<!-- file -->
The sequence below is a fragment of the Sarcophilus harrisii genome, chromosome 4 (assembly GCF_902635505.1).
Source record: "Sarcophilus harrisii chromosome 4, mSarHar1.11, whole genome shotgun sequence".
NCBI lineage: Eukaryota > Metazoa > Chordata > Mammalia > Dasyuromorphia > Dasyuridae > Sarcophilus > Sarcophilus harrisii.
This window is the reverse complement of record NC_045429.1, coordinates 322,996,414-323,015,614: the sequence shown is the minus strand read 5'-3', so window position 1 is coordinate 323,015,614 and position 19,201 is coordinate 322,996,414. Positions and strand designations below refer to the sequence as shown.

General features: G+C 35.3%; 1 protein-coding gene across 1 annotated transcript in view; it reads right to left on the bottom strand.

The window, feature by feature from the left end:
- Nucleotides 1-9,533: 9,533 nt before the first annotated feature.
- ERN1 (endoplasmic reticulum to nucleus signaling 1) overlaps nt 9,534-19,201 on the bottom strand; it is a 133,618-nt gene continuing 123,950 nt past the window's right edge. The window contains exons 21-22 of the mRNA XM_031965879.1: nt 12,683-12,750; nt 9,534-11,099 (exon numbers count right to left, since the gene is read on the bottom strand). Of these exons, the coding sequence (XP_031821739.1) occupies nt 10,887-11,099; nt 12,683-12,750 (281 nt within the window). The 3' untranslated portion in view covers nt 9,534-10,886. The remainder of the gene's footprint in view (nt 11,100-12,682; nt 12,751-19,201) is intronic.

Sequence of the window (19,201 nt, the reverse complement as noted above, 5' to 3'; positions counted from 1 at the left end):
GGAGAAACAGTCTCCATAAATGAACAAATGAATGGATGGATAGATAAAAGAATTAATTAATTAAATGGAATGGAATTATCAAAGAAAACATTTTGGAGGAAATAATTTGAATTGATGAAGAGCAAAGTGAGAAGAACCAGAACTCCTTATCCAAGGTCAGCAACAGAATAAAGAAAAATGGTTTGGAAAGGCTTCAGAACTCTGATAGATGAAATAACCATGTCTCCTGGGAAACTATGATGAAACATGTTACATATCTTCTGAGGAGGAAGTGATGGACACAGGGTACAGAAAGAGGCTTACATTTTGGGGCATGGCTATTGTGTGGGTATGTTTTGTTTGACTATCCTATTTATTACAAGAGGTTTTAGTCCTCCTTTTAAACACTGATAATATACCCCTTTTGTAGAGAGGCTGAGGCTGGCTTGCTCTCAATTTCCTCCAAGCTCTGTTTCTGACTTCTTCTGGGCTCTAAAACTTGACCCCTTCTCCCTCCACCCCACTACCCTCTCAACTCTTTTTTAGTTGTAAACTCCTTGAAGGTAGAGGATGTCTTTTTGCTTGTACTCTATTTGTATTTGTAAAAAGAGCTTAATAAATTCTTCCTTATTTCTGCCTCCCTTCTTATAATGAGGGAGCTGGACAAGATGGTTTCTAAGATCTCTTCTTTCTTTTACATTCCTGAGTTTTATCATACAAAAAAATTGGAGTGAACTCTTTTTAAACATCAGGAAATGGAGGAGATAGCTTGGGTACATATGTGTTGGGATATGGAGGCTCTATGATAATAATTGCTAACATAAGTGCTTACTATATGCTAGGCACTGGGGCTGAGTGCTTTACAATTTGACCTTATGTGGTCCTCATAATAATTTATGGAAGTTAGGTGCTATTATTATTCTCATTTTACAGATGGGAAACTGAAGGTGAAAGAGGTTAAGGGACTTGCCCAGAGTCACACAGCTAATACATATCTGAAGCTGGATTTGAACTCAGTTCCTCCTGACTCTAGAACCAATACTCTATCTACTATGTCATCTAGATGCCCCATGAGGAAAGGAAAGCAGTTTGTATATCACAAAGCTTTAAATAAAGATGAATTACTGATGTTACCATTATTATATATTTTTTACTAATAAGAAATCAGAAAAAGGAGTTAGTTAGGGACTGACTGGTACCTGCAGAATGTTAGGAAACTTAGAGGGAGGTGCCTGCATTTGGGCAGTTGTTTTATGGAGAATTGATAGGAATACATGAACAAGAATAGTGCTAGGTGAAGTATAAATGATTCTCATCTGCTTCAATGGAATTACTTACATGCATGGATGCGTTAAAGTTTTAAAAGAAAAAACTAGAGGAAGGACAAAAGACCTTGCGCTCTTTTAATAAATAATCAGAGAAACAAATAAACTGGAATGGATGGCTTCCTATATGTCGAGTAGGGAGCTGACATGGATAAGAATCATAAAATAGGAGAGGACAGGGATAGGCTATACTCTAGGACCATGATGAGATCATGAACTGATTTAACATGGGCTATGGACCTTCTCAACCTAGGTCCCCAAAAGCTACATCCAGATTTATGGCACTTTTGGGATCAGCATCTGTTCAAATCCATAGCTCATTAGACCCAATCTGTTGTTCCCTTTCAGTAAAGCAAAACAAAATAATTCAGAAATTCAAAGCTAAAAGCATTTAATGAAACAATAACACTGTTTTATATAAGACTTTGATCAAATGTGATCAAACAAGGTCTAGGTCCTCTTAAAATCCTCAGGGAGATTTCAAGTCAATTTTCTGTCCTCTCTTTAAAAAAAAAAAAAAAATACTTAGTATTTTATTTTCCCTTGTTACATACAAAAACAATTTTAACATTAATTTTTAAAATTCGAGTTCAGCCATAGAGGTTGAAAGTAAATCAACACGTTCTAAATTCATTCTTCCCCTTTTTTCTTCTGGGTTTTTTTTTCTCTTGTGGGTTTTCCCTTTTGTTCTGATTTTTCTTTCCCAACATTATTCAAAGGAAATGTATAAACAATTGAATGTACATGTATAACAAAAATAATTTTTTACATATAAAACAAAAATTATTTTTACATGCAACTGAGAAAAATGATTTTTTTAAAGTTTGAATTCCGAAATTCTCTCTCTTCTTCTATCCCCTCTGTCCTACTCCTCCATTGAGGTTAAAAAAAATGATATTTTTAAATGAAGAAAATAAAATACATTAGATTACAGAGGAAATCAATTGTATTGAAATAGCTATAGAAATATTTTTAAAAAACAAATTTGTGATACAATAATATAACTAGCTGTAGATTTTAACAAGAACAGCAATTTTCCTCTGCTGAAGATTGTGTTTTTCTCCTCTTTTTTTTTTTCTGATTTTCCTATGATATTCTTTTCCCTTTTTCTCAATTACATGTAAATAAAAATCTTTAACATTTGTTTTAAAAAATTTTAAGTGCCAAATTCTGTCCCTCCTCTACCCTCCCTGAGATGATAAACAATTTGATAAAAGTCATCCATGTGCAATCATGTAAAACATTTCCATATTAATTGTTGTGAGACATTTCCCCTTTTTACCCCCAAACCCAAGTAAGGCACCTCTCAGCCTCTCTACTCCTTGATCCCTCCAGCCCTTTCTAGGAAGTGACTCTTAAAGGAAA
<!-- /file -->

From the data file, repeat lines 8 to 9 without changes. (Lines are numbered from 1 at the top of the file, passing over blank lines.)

- ERN1 (endoplasmic reticulum to nucleus signaling 1) overlaps nt 9,534-19,201 on the bottom strand; it is a 133,618-nt gene continuing 123,950 nt past the window's right edge. The window contains exons 21-22 of the mRNA XM_031965879.1: nt 12,683-12,750; nt 9,534-11,099 (exon numbers count right to left, since the gene is read on the bottom strand). Of these exons, the coding sequence (XP_031821739.1) occupies nt 10,887-11,099; nt 12,683-12,750 (281 nt within the window). The 3' untranslated portion in view covers nt 9,534-10,886. The remainder of the gene's footprint in view (nt 11,100-12,682; nt 12,751-19,201) is intronic.

Sequence of the window (19,201 nt, the reverse complement as noted above, 5' to 3'; positions counted from 1 at the left end):